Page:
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Miners gas station finally comes down
Miners back-in-da-day
Miner's gas station, back in the early 1990s.


Short video clip of the demolition of Miner's.

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The old Miner’s gas station at the intersection of Hwy. 144 and Hwy. 17 is being demolished.

A deal was recently reached between property owner Sheila Galbreath and realty company the Paradise Group to purchase the property in order to build a Walgreens at the location.

The property, which has dilapidated since closing in 2004, is one of the oldest buildings in Richmond Hill. It is also the source of countless memories for many long time residents. The old store was first open for business since the 1940’s.

Negotiations have been ongoing between Galbreath and the drug store chain for about two years. A contract was recently signed between the two parties. Groundbreaking for Walgreens is anticipated for next fall.

Galbreath said there were several reasons negotiations took so long, including a change in the developer and the decision to sell the tract rather than lease it.

The first official motion for the property was made during Monday’s Richmond Hill Planning and Zoning meeting when the board approved a motion from Paradise Group to subdivide the 1.7 acre lot.

The store has had several stewards during its seven decades. It was originally run by owner Hugh Miner when it opened in the 1940’s. In the late 1950s, Miner leased it to family friend Bud Casey. Casey ran the store into the 1970s. While it was being torn down on Tuesday, you could see the old ‘Bud Casey’s’ name on the top of the building.

When Casey left to run the Richmond Hill Holiday Inn, the store was then leased to Harrison. Roland’s son Mark Harrison took over after his dad before starting up Harrison’s Tire across the street. Property owner Hugh Miner’s son Dinky Miner then took the reigns and ran the store until it finally closed in 2004.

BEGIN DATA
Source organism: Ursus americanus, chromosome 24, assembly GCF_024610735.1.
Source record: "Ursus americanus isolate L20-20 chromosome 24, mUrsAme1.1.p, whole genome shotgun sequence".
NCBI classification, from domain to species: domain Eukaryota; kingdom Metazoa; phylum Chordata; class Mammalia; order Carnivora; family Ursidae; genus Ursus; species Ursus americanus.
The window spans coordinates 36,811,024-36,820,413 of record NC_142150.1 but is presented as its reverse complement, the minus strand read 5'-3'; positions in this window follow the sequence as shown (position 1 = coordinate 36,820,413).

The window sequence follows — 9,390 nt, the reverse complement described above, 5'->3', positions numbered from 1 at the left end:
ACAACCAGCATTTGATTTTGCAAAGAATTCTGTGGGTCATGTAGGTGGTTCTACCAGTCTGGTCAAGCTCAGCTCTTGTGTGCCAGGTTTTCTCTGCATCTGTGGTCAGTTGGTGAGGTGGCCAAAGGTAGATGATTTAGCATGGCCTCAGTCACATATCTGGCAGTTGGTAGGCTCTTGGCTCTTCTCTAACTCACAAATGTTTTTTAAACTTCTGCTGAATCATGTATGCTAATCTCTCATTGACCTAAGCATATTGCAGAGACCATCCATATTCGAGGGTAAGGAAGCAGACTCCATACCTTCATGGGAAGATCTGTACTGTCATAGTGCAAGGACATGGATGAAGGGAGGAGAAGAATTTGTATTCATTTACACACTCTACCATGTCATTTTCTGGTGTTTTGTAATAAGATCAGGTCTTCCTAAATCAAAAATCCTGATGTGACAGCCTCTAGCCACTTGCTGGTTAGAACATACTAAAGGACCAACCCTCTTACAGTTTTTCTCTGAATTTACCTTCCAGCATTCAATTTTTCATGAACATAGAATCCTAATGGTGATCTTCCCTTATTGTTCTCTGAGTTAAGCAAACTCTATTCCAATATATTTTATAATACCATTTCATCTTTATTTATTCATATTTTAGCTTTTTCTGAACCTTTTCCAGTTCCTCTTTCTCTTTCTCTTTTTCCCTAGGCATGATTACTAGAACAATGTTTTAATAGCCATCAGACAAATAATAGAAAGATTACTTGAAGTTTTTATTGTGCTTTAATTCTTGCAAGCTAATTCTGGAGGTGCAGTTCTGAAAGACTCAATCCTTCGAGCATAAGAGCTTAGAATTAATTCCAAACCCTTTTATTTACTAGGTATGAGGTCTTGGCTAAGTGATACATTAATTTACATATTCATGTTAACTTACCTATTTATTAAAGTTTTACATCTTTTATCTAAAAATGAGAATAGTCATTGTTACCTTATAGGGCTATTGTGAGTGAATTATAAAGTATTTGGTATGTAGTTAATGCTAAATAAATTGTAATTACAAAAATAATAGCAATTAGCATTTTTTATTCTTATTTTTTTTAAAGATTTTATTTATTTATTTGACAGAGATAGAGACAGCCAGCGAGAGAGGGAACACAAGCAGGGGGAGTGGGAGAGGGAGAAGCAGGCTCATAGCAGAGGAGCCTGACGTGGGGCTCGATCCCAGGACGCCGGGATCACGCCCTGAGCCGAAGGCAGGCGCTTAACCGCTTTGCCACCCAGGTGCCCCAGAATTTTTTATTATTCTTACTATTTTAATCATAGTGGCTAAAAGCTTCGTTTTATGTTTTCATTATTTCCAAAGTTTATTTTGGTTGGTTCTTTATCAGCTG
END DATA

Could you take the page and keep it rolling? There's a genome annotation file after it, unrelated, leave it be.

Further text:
Galbreath, Dinky’s daughter, inherited the property when he passed away.

She said Eckerd’s was originally interested in the tract, but Walgreen’s came into play two weeks after the Eckerd’s deal fell through.

From all accounts, the old store was a popular meeting place the entire time it was open. Although it has been through several remodeling stages, it was always a service station in addition to selling a variety of goods.

"The demolition of the old store is bittersweet," Galbreath said. "This city is getting a nice new store, but losing a part of its history at the same time. There’s very little left of the old Richmond Hill and this is kind of an end to an era. There’s a lot of nostalgia in the old store."

Long time city resident Ellis Phillips recalls a time when the store was nicknamed the "Pecan Lounge".

"It was a hangout for all the folks who have lived here a long time," Phillips said. "We’d have tailgate parties next to the old pecan tree outside the store. Everybody would be there. There were about 25 of us that met there every morning as well. It was a lot of fun. Seeing the old place go down brings back a lot of memories."

Phillips said he cut out some wood from the pecan tree for nostalgic reasons. He plans to build a mantle inside the home he is currently having built.

"You could find out about everything going on in Richmond Hill by stopping by Miner’s," Galbreath said. "Everybody was there and the gossip mill usually began there."

Karen Gassoway, Bud Casey’s daughter, said she has a lot of good memories of her dad running the store. She said "everything from televisions to fishing tackle to watches" was sold there.

"It was truly a one stop shop," Galbreath said. "If they didn’t have it, they’d order it."

Galbreath said one of the reasons the store closed is because Dinky sold goods and services to most of the regular customers on the honor system, and it was hard to make money while continuing Dinky’s goodwill methods.

"He’d give you the shirt off his back," Phillips said. "He was a good man and he helped a lot of people in this town."

Mayor Pro-tem Floyd Hilliard worked for Dinky as a mechanic when he got out of the service.

"I don’t see how he could turn a profit with all the free stuff he gave out," Hilliard said. "He had a heart of gold."

Through the years, the store was the setting for turkey shoot fundraisers, weekly cookouts and a variety of other activities that brought the town together.

"Ironically enough, the demolition started four years to the day after daddy died," Galbreath said.


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